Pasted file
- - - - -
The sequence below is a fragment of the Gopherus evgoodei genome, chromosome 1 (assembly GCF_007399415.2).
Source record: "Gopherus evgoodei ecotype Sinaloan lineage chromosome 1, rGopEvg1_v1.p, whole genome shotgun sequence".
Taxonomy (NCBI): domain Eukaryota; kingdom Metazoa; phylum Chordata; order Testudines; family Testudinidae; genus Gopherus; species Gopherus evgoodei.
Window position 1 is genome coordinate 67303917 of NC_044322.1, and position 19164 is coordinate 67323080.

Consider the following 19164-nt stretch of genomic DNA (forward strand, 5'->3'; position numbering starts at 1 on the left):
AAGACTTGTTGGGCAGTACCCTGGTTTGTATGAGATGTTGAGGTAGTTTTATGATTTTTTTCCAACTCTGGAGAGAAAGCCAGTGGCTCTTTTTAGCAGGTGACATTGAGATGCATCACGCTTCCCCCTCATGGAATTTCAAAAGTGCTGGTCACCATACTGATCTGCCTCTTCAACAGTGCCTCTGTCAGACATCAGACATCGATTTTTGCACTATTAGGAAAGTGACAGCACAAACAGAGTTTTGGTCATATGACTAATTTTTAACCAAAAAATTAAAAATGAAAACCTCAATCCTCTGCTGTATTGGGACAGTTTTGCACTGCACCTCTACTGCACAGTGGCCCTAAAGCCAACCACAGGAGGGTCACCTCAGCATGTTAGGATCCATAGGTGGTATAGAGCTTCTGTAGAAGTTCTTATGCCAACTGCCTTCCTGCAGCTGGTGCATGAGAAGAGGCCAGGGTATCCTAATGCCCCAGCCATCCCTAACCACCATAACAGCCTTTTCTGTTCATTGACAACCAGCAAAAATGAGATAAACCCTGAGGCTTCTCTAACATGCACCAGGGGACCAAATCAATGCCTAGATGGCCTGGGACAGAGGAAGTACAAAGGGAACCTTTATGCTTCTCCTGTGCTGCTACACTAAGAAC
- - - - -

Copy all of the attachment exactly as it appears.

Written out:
The sequence below is a fragment of the Gopherus evgoodei genome, chromosome 1 (assembly GCF_007399415.2).
Source record: "Gopherus evgoodei ecotype Sinaloan lineage chromosome 1, rGopEvg1_v1.p, whole genome shotgun sequence".
Taxonomy (NCBI): domain Eukaryota; kingdom Metazoa; phylum Chordata; order Testudines; family Testudinidae; genus Gopherus; species Gopherus evgoodei.
Window position 1 is genome coordinate 67303917 of NC_044322.1, and position 19164 is coordinate 67323080.

Consider the following 19164-nt stretch of genomic DNA (forward strand, 5'->3'; position numbering starts at 1 on the left):
AAGACTTGTTGGGCAGTACCCTGGTTTGTATGAGATGTTGAGGTAGTTTTATGATTTTTTTCCAACTCTGGAGAGAAAGCCAGTGGCTCTTTTTAGCAGGTGACATTGAGATGCATCACGCTTCCCCCTCATGGAATTTCAAAAGTGCTGGTCACCATACTGATCTGCCTCTTCAACAGTGCCTCTGTCAGACATCAGACATCGATTTTTGCACTATTAGGAAAGTGACAGCACAAACAGAGTTTTGGTCATATGACTAATTTTTAACCAAAAAATTAAAAATGAAAACCTCAATCCTCTGCTGTATTGGGACAGTTTTGCACTGCACCTCTACTGCACAGTGGCCCTAAAGCCAACCACAGGAGGGTCACCTCAGCATGTTAGGATCCATAGGTGGTATAGAGCTTCTGTAGAAGTTCTTATGCCAACTGCCTTCCTGCAGCTGGTGCATGAGAAGAGGCCAGGGTATCCTAATGCCCCAGCCATCCCTAACCACCATAACAGCCTTTTCTGTTCATTGACAACCAGCAAAAATGAGATAAACCCTGAGGCTTCTCTAACATGCACCAGGGGACCAAATCAATGCCTAGATGGCCTGGGACAGAGGAAGTACAAAGGGAACCTTTATGCTTCTCCTGTGCTGCTACACTAAGAAC